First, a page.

Few Indians have health insurance

India’s private hospitals are largely commercialized and profit-driven, focused on treating disease. What makes the matter worse is that majority of Indians do not have health insurance and pay for health-care out of their own pockets.

According to the Fitch report, more than 80% of India’s population still does not have any significant health insurance coverage and approximately 68% has limited or no access to essential medicines.

While a pandemic can overwhelm almost any health system, including the most well-resourced, the current situation in India wasn’t inevitable, noted Vageesh Jain, a public health physician in training, based in the U.K.

“The fundamental issue remains that the commercially-driven private hospital system does not look to provide long-term ongoing care to people with the aim of preventing and controlling disease,” said Jain, who is currently working with Public Health England on the health protection response to Covid-19.

Addressing such problems is difficult in any context given the complex and multi-agency solutions needed, he added.

“But it is particularly tricky in India where there may be other quick-wins in public policy, deemed more worthy of immediate attention,” he argued.

A wake-up call for India?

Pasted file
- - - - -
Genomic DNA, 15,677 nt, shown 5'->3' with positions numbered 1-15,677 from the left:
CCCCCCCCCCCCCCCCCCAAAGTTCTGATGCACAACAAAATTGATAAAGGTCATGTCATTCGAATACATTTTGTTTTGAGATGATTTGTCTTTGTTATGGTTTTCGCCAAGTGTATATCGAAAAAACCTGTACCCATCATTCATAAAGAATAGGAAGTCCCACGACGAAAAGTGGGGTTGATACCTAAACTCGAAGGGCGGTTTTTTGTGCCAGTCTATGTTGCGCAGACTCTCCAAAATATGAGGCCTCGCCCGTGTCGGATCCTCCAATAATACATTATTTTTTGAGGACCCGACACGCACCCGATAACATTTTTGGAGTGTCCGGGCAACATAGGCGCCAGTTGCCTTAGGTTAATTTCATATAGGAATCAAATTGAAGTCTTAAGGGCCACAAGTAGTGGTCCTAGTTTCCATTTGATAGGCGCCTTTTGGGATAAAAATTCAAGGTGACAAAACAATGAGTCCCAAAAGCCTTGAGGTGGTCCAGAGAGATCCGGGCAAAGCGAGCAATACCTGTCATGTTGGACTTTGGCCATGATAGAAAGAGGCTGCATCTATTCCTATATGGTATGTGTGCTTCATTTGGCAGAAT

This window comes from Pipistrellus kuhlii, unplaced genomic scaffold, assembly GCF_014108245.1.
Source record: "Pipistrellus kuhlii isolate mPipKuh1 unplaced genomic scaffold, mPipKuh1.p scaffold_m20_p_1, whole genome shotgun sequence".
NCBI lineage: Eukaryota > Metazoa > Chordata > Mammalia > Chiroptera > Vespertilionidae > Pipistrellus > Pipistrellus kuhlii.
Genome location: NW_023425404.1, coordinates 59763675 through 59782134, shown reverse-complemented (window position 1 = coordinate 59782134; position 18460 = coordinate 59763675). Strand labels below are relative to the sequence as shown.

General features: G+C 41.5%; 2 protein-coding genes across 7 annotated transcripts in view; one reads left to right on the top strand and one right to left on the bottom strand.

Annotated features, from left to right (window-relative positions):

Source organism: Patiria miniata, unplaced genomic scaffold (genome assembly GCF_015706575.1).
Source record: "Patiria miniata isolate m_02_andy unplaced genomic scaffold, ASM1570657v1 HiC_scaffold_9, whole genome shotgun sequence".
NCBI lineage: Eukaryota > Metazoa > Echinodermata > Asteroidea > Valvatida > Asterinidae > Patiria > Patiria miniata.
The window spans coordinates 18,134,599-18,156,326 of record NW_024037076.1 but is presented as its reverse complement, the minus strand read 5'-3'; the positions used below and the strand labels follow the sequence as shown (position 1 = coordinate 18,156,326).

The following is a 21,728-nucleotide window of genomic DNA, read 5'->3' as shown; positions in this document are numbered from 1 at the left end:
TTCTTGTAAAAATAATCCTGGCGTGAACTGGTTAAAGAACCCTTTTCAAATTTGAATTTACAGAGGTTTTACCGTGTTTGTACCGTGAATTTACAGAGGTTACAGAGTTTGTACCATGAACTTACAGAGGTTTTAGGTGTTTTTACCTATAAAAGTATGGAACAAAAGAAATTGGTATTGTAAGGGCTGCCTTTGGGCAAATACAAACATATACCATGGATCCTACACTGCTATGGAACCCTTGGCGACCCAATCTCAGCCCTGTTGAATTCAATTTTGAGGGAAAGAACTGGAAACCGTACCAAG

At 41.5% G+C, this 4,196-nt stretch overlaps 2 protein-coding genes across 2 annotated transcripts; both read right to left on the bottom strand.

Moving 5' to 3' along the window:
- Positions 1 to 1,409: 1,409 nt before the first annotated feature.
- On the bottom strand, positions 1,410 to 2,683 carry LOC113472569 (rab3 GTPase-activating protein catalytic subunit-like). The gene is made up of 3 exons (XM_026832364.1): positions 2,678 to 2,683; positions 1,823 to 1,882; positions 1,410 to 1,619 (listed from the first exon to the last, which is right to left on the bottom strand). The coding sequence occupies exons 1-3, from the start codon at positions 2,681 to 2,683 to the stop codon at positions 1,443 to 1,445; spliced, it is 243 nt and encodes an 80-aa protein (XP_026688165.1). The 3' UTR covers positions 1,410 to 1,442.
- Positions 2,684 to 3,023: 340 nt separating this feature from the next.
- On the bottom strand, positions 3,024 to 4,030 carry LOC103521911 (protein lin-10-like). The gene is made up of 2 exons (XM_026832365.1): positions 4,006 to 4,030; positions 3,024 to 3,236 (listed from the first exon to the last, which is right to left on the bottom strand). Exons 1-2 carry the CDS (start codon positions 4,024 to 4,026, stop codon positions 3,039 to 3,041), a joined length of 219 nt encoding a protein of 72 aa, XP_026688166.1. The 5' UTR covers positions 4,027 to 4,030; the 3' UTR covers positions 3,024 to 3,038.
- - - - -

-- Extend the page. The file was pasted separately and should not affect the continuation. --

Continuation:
India’s prime minister Narendra Modi has been widely criticized for not acting sooner to suppress the resurgence of the virus.

In a rare rebuke, U.K. medical journal The Lancet, recently slammed the Modi government for squandering the early successes of controlling Covid and “presiding over a self-inflicted national catastrophe.”

“I believe that the political will is stronger now, after the prolonged and agonizing pandemic experience,” pointed out Reddy from the Public Health Foundation of India. He added that the recent central budget and recommendations from the finance commission are positive indicators.

The devastating situation created by the ongoing wave is likely to be forgotten. But should not be allowed to be forgotten.

At the budget announcement in February, India’s Finance Minister Nirmala Sitharaman proposed more than doubling India’s health-care and wellbeing spending to $30.1 billion (2.2 trillion rupees).

That includes strengthening national institutions and creating new ones to detect and cure new diseases. There is also a new federal scheme to develop the country’s capacity for primary, secondary and tertiary care.

Still, whether the crippling crisis will be a wake-up for India to take its public health seriously remains to be seen, experts say.

“With this prolonged pandemic, there will be a stronger and longer lasting imprint on public and policymaker memories. There has to be a constant reminder, even after the pandemic ends, that the economy will keep slipping on the banana peels of public health failure if we do not invest in public health and strong health systems,” said Reddy.

Lahariya added there have been many public health disasters and health emergencies in India before. But most have resulted in very minor changes in health systems, if at all.

“It is time a robust citizen accountability is enforced in India on the elected leaders. They should be asked questions by people who elect them. Then only we can expect some change,” he said.

“The devastating situation created by the ongoing wave is likely to be forgotten. But should not be allowed to be forgotten.”